Kurdish fighters in Syria solidified their control over areas near the border with Turkey and began to push deeper into Islamic State-held territory. At the same time, Iraqi forces began preparing to recapture the Anbar capital Ramadi.
Defense officials and analysts said the jump in bombs dropped also likely reflected better coordination between local fighters on the ground who identify targets and US troops who have to approve the targets and direct the strike aircraft.
Daily US air strike reports show that coalition attacks in Syria at the end of July intensified around al Hasaka, which was contested by Kurdish forces, and Deir al-Zor, a strategic town between the group's capital Raqqa and the Iraqi border.
"Air strikes have expanded further into Syria, and the advances of anti-ISIL forces on the ground open up more targeting opportunity against ISIL," Raines said, using an acronym for the Islamic State.
"For Iraq, coalition air strikes continue to shape the battlefield and lay the groundwork for Iraqi security forces," he said.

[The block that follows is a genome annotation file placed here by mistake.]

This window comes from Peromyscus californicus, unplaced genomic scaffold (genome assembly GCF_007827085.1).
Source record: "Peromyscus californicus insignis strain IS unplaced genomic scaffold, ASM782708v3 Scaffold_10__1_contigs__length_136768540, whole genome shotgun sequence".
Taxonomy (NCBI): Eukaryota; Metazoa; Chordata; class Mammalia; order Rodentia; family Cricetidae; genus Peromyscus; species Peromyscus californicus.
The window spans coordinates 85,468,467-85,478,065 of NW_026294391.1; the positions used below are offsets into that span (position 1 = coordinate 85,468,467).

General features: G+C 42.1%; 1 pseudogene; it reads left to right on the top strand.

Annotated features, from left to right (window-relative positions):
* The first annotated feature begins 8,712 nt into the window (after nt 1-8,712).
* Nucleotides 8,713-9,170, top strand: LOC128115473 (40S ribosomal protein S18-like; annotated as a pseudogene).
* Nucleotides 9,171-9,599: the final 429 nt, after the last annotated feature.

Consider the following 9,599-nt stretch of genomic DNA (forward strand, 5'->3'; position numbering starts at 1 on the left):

Daily reports released by Central Command show that the number of air strikes in late July essentially remained flat, suggesting that the airplanes involved the strikes were, in fact, finding targets and releasing a larger proportion of their weapons.
The air campaign has seen the heaviest use ever of precision weapons. Through June, 98 percent of the weapons used in the conflict were precision guided, compared to 68 percent in the 2003 Iraq war.
Where air forces once dropped thousands of tons of bombs per target, US pilots now drop between one and two per target.
Despite the intensified bombing in late July, the overall US effort against Islamic State militants remains small compared to other American wars.
Pentagon figures released late last week showed the United States spent nearly $3.5 billion on the war against Islamic State between Aug. 8, 2014, and July 31, 2015.
If the daily average continued for another week, the cost of the first full year of the war would be just under $3.6 billion. That is about what the Pentagon spends each month on the scaled-back mission in Afghanistan, which involves some 9,800 troops.
Spending on munitions during the last two weeks of July was more than $4.6 million per day, nearly double the $2.33 million daily rate over the previous month, the figures showed.